QuantumFrontiers Research Research Highlights
Light conjures up spin and twist

Light conjures up spin and twist

© IPKM/TU Braunschweig

With their work on chiral fluctuation in liquids, a team from the physics department of TU Braunschweig and the chemistry department of JGU Mainz succeeded in using light to change the chirality of a system. For the first time, they were able to clearly distinguish the contributions of chirality (twisted light) from the handedness of light. Their publication was selected by the journal Physical Review Letters as an Editors' Suggestion.

Chirality and Twisted Light

Chirality is an important property of elementary particles, molecules and solids. It plays an important role in the life sciences and the physics of elementary particles and special semiconductors. It is based on the difference between the arrangement of an object and its mirror image (inversion). Chirality is thus similar to the difference between the right and left hand, also called handedness.

Twisted light is about the fact that light can also have an angular momentum component in addition to handedness, which can be transferred to atoms and molecules. On the one hand, light propagates in a straight line, but it can also rotate around its own axis ("twisting"). This angular momentum can be detected through interaction with matter. In the Cluster of Excellence QuantumFrontiers, this property is the focus of a Topical Group that investigates the interaction of twisted light with trapped ions, for example, and also with complex chiral systems.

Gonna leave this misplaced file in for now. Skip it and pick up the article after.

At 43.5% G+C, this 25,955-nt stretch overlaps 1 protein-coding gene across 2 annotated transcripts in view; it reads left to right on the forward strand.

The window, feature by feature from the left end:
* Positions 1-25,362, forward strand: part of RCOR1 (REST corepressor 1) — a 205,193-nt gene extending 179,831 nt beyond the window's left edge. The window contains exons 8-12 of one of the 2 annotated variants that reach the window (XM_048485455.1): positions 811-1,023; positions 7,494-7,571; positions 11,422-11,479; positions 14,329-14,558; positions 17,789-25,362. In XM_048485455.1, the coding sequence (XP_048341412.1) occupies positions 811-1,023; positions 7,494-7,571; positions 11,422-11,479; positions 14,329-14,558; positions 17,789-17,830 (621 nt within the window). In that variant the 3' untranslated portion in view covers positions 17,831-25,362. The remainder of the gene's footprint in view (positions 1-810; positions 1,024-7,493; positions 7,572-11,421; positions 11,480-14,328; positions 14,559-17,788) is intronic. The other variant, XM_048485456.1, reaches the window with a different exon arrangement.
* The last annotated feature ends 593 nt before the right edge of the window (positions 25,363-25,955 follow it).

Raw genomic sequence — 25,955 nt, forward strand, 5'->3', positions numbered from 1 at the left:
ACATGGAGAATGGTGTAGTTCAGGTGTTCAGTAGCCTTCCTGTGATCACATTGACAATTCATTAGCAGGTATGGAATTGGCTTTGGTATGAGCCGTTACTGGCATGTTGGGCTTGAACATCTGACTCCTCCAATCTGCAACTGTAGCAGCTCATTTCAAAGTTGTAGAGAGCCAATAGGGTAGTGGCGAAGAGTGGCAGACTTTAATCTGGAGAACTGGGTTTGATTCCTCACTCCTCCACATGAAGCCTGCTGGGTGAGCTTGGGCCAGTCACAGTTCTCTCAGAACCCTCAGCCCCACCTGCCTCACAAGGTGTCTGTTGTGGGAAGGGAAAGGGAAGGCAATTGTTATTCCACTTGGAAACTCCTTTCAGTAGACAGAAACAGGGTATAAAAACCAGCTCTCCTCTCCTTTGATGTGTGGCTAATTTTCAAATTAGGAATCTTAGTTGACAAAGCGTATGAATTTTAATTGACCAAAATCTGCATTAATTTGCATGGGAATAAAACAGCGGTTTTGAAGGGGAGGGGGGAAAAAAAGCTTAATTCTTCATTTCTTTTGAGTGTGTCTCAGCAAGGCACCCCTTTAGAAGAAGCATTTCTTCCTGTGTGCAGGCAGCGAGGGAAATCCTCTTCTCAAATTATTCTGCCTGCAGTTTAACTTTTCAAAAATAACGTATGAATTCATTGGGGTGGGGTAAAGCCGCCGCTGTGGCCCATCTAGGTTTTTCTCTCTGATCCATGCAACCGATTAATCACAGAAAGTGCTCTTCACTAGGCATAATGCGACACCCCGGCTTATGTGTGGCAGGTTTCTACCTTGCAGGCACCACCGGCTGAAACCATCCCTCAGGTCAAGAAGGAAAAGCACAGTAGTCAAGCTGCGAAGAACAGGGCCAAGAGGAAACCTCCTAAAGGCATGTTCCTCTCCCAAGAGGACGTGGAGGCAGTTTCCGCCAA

An experimental approach to the effect

The publication from the Institute of Condensed Matter Physics at TU Braunschweig together with Inorganic Chemistry from Mainz addresses the question of whether the phase of twisted light can couple to chiral molecules or solids. "Intensive theoretical investigations have opened up many arguments for or against such coupling. However, initial experiments could confirm neither one nor the other," says Peter Lemmens, Professor at TU Braunschweig.

"We finally chose a different approach. Under the premise that this coupling exists, we set the parameters of the experiment in such a way that the effect would have to be maximally significant. Then, when the effect actually occurred, we followed up with systematic and elaborate investigations to understand it. In the process, we were able to prove that you can change the chirality of a system with light and that the handedness can be distinguished from the phase of the light."

New possibilities for the application of twisted light

Twisted light is being explored with a view to a wide range of applications, such as high-resolution microscopy, more precise frequency metrology, optical clocks, quantum information transfer and the search for dark matter in space. The team's success in coupling with chiral systems opens up avenues to design new optically and chirally active instruments and materials.


Original publication:
Silvia Müllner, Florian Büscher, Angela Möller, and Peter Lemmens
Discrimination of Chiral and Helical Contributions to Raman Scattering of Liquid Crystals Using Vortex Beams
Physical Review Letters 129, 207801 (2022)
DOI: https://doi.org/10.1103/PhysRevLett.129.207801